I’m a relatively young woman- relative to my mother’s generation – and I’ve always found it difficult to date. I think that the problem might be me. My problem is that I dive – headfirst – into a ‘thing’ with a love interest. I’m an artist, so also a little sensitive (read crazy). I talk, want to share what I think, and hope that potential abuti bae will, too. You know – I like ‘getting into a groove’ with someone.
But that’s not the way things work, anymore, it seems. It’s mandatory, I’ve found, for people to rather create an air of mystery, a non-connection, an aura of unavailability – so as not to appear too invested in a relationship with a potential love interest. Heart on sleeve is too bloody an MO.
I’ve realized that this is the general way that things go:
The complexities of the dating scene, these days, is completely mind- boggling- particularly because we each have our own unique way of courting and interacting with people. Can a digital connection be a real one? Online dating sites and apps like Tinder have a formula for facilitating ‘interaction/ attraction’ by swiping left or right. I was listening to a handful of Tinderites, the other night, and they called it ‘the hook up app’- so it’s not the place to go for a lasting romantic connection, apparently. That said, I have seen it (with my own eyes, on YouTube)- that online dating can result in love, marriage, families. So… what is it? That ineffable ‘thing’ that draws people together and keeps them there- together, I mean?
It’s as though social media allows us to hide behind clever puns and one word answers- it’s too much effort to type about one’s musings about the universe, or their impressions of their Chinua Achebe book, so an ‘I’m good, thanks’ will have to do. And in that, there isn’t really connection. Connectivity, yes. Connection, not really… Or no?
I have been thinking about this since I found a plastic bag full of letters. Here is some background: I was digging through the garage at my parents’ house, and happened upon a faded, white plastic bag. It was full of paper. I know that we can keep things, in our house, so I almost ignored it. But something drew me in, and I opened it up. Inside I found what can only be described as the precursor to my existence. They were letters between my parents, in the late 1970s and early 1980s, while they were courting.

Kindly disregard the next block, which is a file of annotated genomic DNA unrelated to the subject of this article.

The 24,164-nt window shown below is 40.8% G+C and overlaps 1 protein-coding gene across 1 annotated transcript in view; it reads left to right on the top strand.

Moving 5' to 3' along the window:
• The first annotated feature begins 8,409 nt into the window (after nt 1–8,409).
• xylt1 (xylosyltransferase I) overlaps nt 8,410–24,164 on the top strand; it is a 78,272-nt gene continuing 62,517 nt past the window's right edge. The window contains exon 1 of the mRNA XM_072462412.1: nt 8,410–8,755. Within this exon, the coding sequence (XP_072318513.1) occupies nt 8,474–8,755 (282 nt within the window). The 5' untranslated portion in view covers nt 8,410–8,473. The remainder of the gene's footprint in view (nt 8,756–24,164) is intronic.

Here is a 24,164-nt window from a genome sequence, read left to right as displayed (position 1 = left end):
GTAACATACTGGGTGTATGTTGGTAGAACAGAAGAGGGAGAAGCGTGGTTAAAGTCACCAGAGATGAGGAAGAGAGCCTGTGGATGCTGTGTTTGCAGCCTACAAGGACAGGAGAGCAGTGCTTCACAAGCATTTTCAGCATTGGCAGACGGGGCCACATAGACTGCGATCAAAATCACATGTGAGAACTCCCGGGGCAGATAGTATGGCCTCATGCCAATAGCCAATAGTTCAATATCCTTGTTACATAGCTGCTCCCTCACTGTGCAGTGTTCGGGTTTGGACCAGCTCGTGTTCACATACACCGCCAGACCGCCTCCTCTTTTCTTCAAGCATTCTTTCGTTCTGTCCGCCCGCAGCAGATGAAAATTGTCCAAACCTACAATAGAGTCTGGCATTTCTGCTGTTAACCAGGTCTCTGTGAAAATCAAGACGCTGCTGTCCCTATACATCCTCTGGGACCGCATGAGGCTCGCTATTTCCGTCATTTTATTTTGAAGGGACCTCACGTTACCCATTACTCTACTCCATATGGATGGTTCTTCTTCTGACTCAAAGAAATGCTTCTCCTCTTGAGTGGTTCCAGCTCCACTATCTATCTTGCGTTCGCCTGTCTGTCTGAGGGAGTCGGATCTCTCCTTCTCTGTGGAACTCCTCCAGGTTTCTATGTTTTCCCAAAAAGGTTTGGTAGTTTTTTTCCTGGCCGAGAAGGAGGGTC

What struck me immediately (okay, after the worn, fragile paper, beautiful handwriting and antique stamps), was the time that elapsed between the letters. They were in a long distance relationship in their early 20s, and had to wait at least 2 weeks before hearing from each other. No blue ticks, just waiting, and perhaps hoping that the other would respond. No spying on the profiles of people who ‘liked’ or commented on a status, or responded to a tweet. No late night texts, no picture messages or video Whatsapps. Just writing about their lives. They penned the mundane; sharing the goings on and changes in their families; a marriage, a funeral here, a change of university course there. It was all PG. No butt pics, dick pics or #Modipane (an infamous sex tape that went viral on social media and mobile in Botswana).
But here’s the thing: relationships are not hard and fast, cast in stone. There are blogs upon blogs and ‘scientific’ research about how to nurture and maintain a successful relationship, but is there like, a ‘thing’ that guarantees that you will have a blissful two year courting period and 52 year marriage? I don’t think so.
Definitely not in a world where we:
Our world is populated with LOLs, #MCMs, #WCWs and emoticons. Truncated thoughts, non- words, non- emotions. We’re so safe behind our screens. How much colour can populate a world of black and white (and blue and green)? I think our computers and phones, as much as they facilitate linking up with others, also create a barrier to real connection, sometimes. Like we’re ‘liking’ and inboxing and Whatsapping and reblogging, but not really connecting. It’s virtually insane.
Writer: Ngozi Chukura